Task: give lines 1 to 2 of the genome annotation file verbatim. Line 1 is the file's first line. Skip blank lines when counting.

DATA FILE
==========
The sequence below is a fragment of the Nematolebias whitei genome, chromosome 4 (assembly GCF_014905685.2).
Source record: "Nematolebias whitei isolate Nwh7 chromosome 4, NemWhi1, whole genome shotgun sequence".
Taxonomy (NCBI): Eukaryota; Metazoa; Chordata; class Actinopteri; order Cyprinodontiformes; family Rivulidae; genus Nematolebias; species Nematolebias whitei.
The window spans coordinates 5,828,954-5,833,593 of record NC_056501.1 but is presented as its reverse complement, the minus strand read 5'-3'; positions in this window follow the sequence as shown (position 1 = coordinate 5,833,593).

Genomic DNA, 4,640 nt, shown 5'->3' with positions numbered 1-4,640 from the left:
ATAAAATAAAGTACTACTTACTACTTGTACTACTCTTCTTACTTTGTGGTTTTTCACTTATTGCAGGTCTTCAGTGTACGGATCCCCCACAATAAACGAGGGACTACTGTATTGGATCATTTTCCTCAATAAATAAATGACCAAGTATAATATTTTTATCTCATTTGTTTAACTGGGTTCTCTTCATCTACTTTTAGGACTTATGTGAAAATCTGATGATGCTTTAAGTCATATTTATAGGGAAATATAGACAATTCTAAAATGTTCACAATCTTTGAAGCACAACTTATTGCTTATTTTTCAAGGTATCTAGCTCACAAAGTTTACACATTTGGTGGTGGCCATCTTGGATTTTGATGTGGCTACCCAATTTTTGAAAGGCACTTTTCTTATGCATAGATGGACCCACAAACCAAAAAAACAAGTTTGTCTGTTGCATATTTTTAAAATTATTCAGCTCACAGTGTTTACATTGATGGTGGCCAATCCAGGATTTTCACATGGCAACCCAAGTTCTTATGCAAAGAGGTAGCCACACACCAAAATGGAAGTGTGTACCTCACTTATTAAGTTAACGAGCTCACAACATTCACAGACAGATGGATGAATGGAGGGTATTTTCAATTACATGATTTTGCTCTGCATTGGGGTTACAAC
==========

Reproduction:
The sequence below is a fragment of the Nematolebias whitei genome, chromosome 4 (assembly GCF_014905685.2).
Source record: "Nematolebias whitei isolate Nwh7 chromosome 4, NemWhi1, whole genome shotgun sequence".